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Fall XC training at MOC

It is fall! My favourite time of year for many reasons, not least of which is that it is cross country season. Probably because of the amazing foundational experience I had at St. Michael's College School in Toronto, where we were 5x conference xc champions and perennial OFSAA team medalists and overall champions, I view the fall and cross country season as a time of success, renewal and fun. Even though we were quite serious, and the coaches used to warn us to leave our frisbees and footballs at home when we went to a meet ("It's not TDCAA Play-Day!"), there was no shortage of fun in a mob of teenaged boys flying through trails and parks, intervals at Churchill, and BTW workouts (that doesn't stand for "by the way") in Moore Park Ravine. So, yeah, I like cross country season.

What I'd like to do for the next series of blogs is lay out the training we are doing now at the McGill Olympic Club. With a few exceptions (a hardy dozen who are going to run marathons in Montreal, Chicago and Toronto), everyone in the club is in xc mode. That means 800m runners and 10k runners all working together, doing the same kind of base work to create the foundation for next summer's track and road seasons. This is where it all starts, so whatever your goals for 2015, a strong fall in 2014 will go a long way to helping you achieve them.

The format will be as follows: I will lay out the training plan for the week and explain the workouts, why we are doing them, and also, because I will be writing this at the end of the week, what worked and what didn't.

For the first week back to training, we had three group sessions. Monday we did a circuit with some longer tempo intervals, Wednesday we did another circuit and some shorter intervals (while some did a fartlek) and Saturday morning, we went for a group long run. Pretty standard fare.

Monday: Circuit training and 2k tempo on the cross country course. Our cross country course is on Mont Royal. The loop starts and finishes at the Gazebo on the grassy hill facing ave du Parc. WE runa long the bottom to the statue, up and around the statue, and along du Parc to ave Mont Royal at the bottom. Then we turn around and go back the same way until just before the statue. At that point, there is a right turn and we head up a long grassy hill. About mid-way up this hill is 1k or mid-way through the loop. Then the course gets faster and flatter. The top part is mostly on crushed gravel and winds its way back towards the Gazebo, finishing with a swooping downhill and then a final flat, grass straightaway.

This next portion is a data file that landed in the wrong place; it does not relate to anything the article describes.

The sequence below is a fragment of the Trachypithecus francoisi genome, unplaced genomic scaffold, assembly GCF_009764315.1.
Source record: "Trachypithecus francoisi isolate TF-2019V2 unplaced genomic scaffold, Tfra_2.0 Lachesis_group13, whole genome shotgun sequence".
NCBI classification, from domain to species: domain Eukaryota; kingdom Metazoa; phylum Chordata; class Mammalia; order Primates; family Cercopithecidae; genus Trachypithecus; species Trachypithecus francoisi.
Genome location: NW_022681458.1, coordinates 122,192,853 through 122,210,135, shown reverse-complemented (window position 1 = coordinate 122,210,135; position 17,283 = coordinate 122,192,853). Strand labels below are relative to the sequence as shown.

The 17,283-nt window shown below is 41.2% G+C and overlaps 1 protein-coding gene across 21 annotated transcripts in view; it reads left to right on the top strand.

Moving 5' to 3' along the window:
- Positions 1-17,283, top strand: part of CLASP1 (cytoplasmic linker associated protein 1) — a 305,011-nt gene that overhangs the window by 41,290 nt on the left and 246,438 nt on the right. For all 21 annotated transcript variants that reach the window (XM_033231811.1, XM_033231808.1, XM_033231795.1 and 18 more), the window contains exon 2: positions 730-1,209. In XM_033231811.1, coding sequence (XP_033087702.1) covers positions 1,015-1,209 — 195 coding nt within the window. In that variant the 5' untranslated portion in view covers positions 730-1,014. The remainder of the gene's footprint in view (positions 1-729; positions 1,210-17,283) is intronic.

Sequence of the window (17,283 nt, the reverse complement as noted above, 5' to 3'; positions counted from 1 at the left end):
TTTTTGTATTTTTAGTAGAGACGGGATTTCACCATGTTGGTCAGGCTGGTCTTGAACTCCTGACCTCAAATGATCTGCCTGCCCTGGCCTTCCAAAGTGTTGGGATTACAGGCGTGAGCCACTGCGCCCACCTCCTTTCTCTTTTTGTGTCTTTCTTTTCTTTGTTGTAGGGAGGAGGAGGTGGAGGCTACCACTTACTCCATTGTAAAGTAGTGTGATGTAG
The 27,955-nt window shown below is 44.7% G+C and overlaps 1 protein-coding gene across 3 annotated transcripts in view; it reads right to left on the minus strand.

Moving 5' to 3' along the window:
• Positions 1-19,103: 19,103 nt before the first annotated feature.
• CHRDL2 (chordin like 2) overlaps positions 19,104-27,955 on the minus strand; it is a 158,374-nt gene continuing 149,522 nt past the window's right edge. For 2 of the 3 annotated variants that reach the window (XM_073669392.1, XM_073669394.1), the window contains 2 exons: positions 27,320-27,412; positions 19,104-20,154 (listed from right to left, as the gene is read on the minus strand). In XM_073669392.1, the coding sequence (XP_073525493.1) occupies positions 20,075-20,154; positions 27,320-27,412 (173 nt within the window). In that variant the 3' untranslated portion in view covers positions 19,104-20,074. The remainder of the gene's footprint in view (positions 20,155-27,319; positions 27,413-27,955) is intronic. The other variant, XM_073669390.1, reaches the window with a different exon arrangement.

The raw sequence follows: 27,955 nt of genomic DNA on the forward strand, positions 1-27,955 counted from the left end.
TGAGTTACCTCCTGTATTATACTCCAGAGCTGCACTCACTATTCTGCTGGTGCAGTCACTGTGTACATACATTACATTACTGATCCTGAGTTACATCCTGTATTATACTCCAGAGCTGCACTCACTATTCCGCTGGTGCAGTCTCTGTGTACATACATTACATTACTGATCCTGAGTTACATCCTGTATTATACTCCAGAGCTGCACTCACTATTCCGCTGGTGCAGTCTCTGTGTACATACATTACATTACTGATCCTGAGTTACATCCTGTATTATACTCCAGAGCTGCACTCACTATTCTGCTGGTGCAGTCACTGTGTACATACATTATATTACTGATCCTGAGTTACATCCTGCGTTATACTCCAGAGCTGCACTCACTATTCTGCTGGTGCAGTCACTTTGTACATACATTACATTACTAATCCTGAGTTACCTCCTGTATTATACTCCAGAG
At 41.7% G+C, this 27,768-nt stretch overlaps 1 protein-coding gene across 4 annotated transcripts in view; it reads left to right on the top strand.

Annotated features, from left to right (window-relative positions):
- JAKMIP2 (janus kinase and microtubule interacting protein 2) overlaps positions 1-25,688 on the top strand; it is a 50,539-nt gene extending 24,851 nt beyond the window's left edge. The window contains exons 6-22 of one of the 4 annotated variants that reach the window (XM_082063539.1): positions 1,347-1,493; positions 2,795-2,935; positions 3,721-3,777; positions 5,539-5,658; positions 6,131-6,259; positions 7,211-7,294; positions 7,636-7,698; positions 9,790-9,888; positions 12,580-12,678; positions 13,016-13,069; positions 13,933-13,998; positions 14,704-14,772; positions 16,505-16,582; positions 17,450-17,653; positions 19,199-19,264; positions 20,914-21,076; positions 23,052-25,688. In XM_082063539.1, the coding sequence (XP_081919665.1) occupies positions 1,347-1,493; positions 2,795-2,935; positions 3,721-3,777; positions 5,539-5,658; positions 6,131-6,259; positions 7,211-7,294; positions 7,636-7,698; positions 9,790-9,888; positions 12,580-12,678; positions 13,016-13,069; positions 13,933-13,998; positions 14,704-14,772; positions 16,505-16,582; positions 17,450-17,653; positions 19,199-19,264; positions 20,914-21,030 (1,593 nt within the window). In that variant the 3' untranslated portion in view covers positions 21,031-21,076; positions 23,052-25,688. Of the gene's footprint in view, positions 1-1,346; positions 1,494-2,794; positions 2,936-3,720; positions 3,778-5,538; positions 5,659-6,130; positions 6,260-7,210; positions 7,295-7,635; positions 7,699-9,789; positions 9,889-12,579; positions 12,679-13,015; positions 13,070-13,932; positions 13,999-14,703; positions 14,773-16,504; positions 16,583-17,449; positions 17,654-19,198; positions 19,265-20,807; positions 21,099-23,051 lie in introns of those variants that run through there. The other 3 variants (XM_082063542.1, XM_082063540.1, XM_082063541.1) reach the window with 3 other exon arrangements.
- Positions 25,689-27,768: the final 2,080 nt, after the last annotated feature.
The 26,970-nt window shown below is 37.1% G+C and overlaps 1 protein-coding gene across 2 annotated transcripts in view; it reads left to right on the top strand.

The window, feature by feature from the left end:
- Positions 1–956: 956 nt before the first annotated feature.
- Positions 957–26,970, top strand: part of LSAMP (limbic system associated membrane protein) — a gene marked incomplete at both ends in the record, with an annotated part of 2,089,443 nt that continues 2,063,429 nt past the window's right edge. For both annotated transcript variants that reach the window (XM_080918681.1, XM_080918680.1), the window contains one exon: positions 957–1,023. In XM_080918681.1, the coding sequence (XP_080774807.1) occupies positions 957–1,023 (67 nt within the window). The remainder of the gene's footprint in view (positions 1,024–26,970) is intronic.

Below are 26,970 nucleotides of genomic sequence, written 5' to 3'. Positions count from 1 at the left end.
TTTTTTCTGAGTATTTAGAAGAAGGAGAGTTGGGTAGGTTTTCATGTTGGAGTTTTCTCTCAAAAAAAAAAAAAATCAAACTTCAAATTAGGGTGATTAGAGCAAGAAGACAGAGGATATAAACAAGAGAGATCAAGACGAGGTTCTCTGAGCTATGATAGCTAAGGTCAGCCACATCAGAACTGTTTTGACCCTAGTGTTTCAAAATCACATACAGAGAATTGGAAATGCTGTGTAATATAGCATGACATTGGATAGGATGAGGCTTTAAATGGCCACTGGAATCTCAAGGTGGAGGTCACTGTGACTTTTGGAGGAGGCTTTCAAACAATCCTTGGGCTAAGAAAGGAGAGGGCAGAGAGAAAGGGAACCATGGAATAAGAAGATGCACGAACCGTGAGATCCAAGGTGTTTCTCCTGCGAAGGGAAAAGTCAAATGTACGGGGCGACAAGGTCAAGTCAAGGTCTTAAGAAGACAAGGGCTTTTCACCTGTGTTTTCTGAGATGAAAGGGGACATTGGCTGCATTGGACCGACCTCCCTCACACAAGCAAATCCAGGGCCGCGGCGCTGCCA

For warm up, the group jogged one loop of course, with a 2nd loop with 2x2min tempo for vets. This means they threw in 2min of tempo (half-marathon pace) with 2min break on the warm up jog. Then, for warm up drills we did Jay Johnson's Lunge matrix. Actually we do a little modification based on Vern Gambetta's ideas, but that video should give you an idea. Then we do leg swings front and back, side to side, and over and back a hurdle (it's a pretend hurdle so you don't have to worry if you don't have one). Then we do some hops: 10 hops on both feet, 10 on one, 10 on the other, then we cycle through 3x10 alternating high knees and butt kicks. These hops help to prime the muscles for the coming work. Finally, the warm up ends with strides, gradual, fast accelerations to help get the body ready for fast running. Strides go as 4x30-30-40-50 steps, and I asked the runners to look at where they started and where they finished the 30th step, and when that 30th step stabilizes (because usually after a couple it gets about a step or a half step further away) then you are ready to go.

The circuit itself alternates between exercises and a 50m sprint, as follows:
10x jumping jacks
10x running As
10x squat
10x hip twist
10x single leg high knee
10x squat jump
1min rest

Then the group ran 1 lap XC of the xc course at tempo (half-marathon pace). After that, we regrouped and did it again. Most of the group did 2 sets, but Ryan, Liz and Nassim did three. I chalk it up to experience for the first two, and youthful exuberance for the last. Ryan and Liz run a lot of miles, so they had the strength to go for another set. Some of the newer runners in the group only did one set. Everyone works out according to his or her abilities.